When the New York Declaration was adopted by the United Nations  General Assembly in September 2016 two new documents were envisaged – the Global Compact on Refugees and the Global Compact and the Global compact for safe, orderly and regular migration.

The UN member states have pledged to uphold the principles of human rights and migrants protection regardless of their legal status, that they should have access to education a few months from arrival, prevention and punishment of sexual and gender based violence, support to countries that host the largest number of refugees, work on ending child detention for status determination purposes, condemnation of xenophobia against refugees and migrants and support to campaign against such phenomenons, strengthening positive contributions that migrants give to the economic and social development of countries where they live and work and improvement of humanitarian aid and financial support to countries that are most affected. The Declaration annex also contains the Comprehensive refugee response framework that will be implemented by the UNHCR.

The UNHCR published a first draft of the Global compact for refugees in January 2018. The so called ‘Zero draft’ is divided on  Comprehensive  refugee  response  framework  (CRRF) and the Programme of action which includes principal modalities for burden and responsibility sharing, support for the application of the CRRF through reception and admission, meeting the needs and supporting communities and solutions such as voluntary repatriation, resettlement and local solutions. In follow-up arrangements the UNHCR is tasked with mobilizing the international community to implement the Global compact for refugees.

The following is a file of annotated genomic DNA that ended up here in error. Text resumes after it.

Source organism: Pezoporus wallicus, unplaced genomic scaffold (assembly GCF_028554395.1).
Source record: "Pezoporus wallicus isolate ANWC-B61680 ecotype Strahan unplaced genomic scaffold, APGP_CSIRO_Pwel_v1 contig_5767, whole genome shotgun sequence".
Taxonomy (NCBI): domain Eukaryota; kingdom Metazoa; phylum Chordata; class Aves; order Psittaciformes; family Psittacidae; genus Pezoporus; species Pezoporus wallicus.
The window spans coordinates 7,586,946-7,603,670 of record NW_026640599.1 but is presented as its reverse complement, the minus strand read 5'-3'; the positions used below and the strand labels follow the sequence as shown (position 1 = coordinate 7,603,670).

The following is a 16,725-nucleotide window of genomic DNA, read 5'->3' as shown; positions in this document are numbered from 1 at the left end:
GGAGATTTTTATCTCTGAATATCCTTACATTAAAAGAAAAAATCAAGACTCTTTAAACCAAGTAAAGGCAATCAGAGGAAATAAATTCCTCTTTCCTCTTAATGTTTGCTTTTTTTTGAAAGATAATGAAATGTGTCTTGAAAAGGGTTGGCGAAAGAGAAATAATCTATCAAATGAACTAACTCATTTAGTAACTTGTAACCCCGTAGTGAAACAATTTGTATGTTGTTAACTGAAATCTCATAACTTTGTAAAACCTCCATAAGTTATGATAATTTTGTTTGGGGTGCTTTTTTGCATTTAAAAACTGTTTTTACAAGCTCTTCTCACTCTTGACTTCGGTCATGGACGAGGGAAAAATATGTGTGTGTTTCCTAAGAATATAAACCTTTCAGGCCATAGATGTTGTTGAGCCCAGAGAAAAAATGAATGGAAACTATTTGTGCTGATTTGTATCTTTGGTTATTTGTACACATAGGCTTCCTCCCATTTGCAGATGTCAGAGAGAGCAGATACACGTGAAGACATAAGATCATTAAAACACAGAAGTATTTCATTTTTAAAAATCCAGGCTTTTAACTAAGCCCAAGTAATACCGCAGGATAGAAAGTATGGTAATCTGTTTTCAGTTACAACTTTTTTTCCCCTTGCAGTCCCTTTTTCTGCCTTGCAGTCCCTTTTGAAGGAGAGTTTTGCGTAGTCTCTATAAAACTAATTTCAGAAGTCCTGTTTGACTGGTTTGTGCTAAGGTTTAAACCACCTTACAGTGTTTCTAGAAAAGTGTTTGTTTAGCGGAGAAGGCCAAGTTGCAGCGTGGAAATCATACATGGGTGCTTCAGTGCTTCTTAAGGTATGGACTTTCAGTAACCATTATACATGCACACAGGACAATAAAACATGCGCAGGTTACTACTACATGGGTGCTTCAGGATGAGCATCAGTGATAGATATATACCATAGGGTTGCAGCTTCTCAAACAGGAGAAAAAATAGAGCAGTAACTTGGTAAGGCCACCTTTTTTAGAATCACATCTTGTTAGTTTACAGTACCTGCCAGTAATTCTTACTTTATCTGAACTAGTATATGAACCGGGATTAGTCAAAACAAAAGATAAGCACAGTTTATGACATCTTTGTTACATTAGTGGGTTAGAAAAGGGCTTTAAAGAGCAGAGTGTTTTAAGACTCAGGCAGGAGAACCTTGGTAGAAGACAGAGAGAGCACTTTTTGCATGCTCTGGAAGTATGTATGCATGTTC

The compact hopes to bring in a broader array of stakeholders to help host countries manage the refugee response, including the private sector, development agencies and financial institutions, alongside refugees themselves. It moves away from past practices where refugees lived in camps receiving parallel services to investing in national health and education systems so receiving communities benefit alongside the refugees who live amongst them.

The draft refugee compact will be discussed in a series of formal consultations with UN Member States at the Palais des Nations in Geneva between February and July 2018. NGOs and other stakeholders will have observer status. The expected outcome is a non-binding document, reflecting consensus among UN Member States. The UN High Commissioner for Refugees will present a proposed draft compact in his 2018 report to the UN General Assembly at the end of 2018.

During January a draft of the Global compact on migration was also adopted, however it has proven to be more controversial. The US pulled out of the Global compact on migration saying that the  plan for more humane strategy is incompatible with US sovereignty. In the UN report on migration it was noted that globally, migration remains poorly managed. The impact can be seen in the humanitarian crises affecting people on the move; and in the human rights violations suffered by those living in slavery or enduring degrading working conditions. It can be seen, too, in the political impact of public perception that wrongly sees migration as out of control. The first draft has 22 objectives and dozens more actionable commitments.